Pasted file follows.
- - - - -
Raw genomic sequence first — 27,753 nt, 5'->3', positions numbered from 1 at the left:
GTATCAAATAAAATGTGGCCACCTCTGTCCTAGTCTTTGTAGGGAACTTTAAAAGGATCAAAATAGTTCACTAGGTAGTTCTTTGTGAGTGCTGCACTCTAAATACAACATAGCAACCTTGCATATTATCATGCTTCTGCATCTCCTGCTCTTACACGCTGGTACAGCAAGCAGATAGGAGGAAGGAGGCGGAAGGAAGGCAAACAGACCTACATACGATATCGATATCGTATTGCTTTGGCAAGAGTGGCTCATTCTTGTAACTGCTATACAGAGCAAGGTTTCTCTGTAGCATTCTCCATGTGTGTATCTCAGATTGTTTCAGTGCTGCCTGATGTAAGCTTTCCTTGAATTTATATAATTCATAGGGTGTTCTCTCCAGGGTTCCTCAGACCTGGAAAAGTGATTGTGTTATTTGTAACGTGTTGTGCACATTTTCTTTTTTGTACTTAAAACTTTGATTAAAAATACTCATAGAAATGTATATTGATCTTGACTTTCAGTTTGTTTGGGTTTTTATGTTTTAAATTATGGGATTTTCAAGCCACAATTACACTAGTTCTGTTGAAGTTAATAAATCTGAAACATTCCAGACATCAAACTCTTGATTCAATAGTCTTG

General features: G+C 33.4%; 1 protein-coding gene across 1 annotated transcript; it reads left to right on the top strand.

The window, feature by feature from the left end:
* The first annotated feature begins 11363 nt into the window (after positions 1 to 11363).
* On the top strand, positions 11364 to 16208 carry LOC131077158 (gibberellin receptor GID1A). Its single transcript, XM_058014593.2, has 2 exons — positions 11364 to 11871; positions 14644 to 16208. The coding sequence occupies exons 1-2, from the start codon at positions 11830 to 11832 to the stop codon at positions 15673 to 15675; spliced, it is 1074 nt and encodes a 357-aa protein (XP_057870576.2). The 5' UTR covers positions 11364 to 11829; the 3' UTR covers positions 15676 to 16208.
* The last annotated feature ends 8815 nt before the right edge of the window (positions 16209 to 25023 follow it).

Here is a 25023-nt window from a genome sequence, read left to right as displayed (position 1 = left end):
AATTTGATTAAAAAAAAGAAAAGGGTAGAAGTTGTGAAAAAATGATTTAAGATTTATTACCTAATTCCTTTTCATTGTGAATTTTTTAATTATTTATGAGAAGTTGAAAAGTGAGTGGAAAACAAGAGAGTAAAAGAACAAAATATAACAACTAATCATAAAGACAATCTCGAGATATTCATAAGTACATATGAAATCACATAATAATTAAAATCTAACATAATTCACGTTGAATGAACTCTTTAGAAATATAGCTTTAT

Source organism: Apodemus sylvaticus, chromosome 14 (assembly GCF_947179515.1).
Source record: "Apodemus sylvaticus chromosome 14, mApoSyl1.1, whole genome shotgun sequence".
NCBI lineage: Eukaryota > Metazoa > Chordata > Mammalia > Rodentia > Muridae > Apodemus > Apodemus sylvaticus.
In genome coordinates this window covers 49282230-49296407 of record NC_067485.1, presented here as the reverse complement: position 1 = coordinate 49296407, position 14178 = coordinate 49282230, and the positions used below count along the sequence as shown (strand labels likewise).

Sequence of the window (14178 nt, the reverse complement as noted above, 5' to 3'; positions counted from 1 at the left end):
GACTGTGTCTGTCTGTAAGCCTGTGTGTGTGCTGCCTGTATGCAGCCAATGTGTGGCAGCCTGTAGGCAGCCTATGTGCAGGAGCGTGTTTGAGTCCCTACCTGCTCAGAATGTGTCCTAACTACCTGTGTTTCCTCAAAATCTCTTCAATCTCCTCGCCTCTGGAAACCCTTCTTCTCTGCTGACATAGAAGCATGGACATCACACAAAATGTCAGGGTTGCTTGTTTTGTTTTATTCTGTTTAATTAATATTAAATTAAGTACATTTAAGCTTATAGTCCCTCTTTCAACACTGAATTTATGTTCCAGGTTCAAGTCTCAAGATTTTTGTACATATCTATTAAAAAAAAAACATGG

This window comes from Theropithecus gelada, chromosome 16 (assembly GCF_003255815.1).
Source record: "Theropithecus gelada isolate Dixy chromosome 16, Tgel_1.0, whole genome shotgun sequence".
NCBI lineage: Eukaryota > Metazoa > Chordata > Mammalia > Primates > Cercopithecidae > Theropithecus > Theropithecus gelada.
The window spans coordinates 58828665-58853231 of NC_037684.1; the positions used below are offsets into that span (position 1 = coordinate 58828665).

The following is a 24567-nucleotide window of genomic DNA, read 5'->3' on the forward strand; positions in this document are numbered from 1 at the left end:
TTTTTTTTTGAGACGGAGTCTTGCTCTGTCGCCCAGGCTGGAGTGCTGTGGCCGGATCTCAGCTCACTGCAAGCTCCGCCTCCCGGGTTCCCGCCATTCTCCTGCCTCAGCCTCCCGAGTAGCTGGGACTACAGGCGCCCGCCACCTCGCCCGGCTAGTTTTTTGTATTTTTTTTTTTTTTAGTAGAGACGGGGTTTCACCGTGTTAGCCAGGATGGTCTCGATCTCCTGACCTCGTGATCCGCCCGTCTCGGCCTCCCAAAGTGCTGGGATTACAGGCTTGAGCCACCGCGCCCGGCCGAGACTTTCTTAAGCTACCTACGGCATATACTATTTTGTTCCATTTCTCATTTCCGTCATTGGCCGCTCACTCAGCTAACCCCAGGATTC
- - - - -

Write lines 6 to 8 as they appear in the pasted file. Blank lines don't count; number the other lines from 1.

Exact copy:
* On the top strand, positions 11364 to 16208 carry LOC131077158 (gibberellin receptor GID1A). Its single transcript, XM_058014593.2, has 2 exons — positions 11364 to 11871; positions 14644 to 16208. The coding sequence occupies exons 1-2, from the start codon at positions 11830 to 11832 to the stop codon at positions 15673 to 15675; spliced, it is 1074 nt and encodes a 357-aa protein (XP_057870576.2). The 5' UTR covers positions 11364 to 11829; the 3' UTR covers positions 15676 to 16208.
* The last annotated feature ends 8815 nt before the right edge of the window (positions 16209 to 25023 follow it).

Here is a 25023-nt window from a genome sequence, read left to right as displayed (position 1 = left end):